Sex Work

14-Year-Old Arrested for Prostitution for Her Own Good, Say Indiana Cops

Police have been investigating the case for more than a month.

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In Bloomington, Indiana, a 14-year-old girl was arrested Tuesday on prostitution charges after texting older men and offering sex for a fee.

A case of cops making a hasty arrest before having all the facts? Nope—detectives have been investigating the case for more than a month, reports the Indiana University student newspaper, in a story that I confirmed with the Bloomington Police Department (BPD). Police Captain Steve Kellams told the student paper that by charging the girl with prostitution, the "goal is to ensure that this teen gets all of the help available."

After being arrested Tuesday morning, she was charged in the juvenile system with misdemeanor prostitution, Kellams told me Wednesday morning. She was not placed in jail but will have to go in front of a judge. Whatever the outcome, he assures me, the state's juvenile justice system "is designed around treatment and not punishment." 

Bloomington detectives began looking into the case after a woman reported seeing texts from the girl, who had claimed to be 17, on her husband's phone. Kellams said it became clear investigating the teen's communications that she had offered to have sex for money with several individuals, communicating with them over Facebook and via text message. None of the men have been charged.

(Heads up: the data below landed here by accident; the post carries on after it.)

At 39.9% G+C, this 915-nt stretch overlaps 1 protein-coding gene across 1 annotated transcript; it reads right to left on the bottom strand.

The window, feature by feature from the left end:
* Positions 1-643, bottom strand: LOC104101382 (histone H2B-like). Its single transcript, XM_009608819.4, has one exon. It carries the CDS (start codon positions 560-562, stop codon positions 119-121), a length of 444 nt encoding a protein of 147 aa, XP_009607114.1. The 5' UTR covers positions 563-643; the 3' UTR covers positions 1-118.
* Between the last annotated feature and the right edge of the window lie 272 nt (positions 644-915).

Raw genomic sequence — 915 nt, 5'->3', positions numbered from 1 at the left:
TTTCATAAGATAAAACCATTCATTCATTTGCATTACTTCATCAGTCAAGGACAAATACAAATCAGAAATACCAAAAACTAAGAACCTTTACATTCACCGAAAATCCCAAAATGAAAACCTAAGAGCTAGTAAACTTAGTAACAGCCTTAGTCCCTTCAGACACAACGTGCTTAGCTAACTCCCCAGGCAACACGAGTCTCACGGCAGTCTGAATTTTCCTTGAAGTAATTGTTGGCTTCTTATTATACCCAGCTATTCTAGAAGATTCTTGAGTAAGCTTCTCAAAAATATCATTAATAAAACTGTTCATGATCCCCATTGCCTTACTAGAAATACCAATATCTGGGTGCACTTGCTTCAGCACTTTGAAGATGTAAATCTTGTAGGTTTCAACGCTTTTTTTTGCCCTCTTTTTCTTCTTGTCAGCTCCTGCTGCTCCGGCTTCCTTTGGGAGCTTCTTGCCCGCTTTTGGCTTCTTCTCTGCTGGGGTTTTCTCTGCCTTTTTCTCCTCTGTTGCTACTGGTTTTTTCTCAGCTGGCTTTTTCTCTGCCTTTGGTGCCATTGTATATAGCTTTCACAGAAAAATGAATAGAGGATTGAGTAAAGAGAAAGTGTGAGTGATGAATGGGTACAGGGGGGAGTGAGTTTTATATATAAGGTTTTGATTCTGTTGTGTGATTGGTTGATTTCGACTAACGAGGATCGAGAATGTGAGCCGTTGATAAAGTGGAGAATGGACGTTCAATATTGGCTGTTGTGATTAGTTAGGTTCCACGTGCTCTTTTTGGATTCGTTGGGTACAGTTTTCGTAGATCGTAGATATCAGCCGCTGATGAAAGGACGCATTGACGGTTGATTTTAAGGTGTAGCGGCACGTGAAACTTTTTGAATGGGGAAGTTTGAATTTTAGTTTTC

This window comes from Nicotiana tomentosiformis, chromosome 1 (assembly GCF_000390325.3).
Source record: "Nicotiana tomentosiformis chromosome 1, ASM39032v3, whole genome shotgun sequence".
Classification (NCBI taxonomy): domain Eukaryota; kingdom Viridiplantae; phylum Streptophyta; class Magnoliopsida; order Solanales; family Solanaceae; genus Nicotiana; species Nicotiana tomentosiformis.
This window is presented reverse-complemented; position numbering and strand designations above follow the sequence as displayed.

Asked whether it was generally Bloomington police policy to arrest people selling sex no matter their age, Kellams told me their directive was to "just follow state law." 

Under federal and some state laws, teens selling sexual services are defined as "sex trafficking victims" whether they're working for/with anybody or not. This is problematic as it both inflates victim numbers and leads to the arrest of anyone tangentially connected with teen sex workers, because if they're the victims by default then someone—often a slightly older sex worker helping or working with the teen—must be held accountable. In these instances, law-enforcement agents are more than willing to refer to 17-year-old as "child victims" and charge anyone in their vicinity with human trafficking.

But while it's refreshing (if surprising) to see police in Bloomington acknowledge that teen girls do have agency and avoid the typical sex-trafficking scaremongering, the solution they're sticking with seems equally unjust. We're talking about a girl barely past puberty who messaged some men on Facebook. Couldn't cops have simply talked to the girl's guardians? How will she possibly be helped by having a criminal record before she even finishes her freshman year?